une 20, 2017
Twenty years ago, the climate was different. Worried over the prospect of lawsuits based on the supposed doctrine of the separation of religion and state, school administrators all over the country shut down Baccalaureate services. It began slowly; locally, at first we were told that faculty could no longer participate and clergy could not lead. The services had to be entirely student-led. In only a couple years however, came the ruling that we could no longer hold the services in the school auditorium. That was the beginning of the end. Once we had to move the services to local churches, the inherently sectarian nature of the locations drove the final nails into the coffin. Two years after the service was moved out of the school, Baccalaureate was no more.
Tonight, I had the privilege of seeing it rise from the dead. Student-led, but with the active support of the administration and school staff, and the guidance of area pastors and youth leaders, tonight’s Baccalaureate service was outstanding in itself, but even more as a sign of a new era of cooperation between the religious and educational communities. It took some years, but the overzealousness of some in the legal community has been tested and found wanting, and the fears of the educational establishment have subsided. Baccalaureate is back.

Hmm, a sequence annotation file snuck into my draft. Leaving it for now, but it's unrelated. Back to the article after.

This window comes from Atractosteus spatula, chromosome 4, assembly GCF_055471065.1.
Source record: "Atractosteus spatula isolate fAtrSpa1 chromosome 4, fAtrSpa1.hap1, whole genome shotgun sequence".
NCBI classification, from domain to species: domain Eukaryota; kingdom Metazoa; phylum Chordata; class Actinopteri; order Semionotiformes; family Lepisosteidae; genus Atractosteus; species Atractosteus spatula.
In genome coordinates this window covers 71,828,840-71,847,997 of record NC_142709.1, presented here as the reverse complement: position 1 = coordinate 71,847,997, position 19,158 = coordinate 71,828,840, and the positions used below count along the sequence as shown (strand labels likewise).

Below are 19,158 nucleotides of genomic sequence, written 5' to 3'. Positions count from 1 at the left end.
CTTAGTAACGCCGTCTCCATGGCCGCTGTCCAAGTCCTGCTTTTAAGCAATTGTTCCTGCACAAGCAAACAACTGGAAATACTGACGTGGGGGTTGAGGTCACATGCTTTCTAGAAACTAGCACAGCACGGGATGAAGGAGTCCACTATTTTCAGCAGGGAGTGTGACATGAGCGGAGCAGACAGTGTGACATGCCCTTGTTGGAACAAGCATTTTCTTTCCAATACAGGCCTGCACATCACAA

The service tonight was student-led. Two of the students gave testimony of what Christ has done in their lives. One in particular, told of growing up never having attended church. Invited to an overnight by a friend, she accepted, then was told they would be going to church in the morning. That was the beginning of a transformation that is culminating in her determination to become a youth minister or missionary. Others read scripture and a student band led the singing. I am seeing a boldness of faith and witness in these young people far exceeding anything I had when I was there age. Though some fear for the future, I think it is bright, and am deeply thankful for what I saw tonight.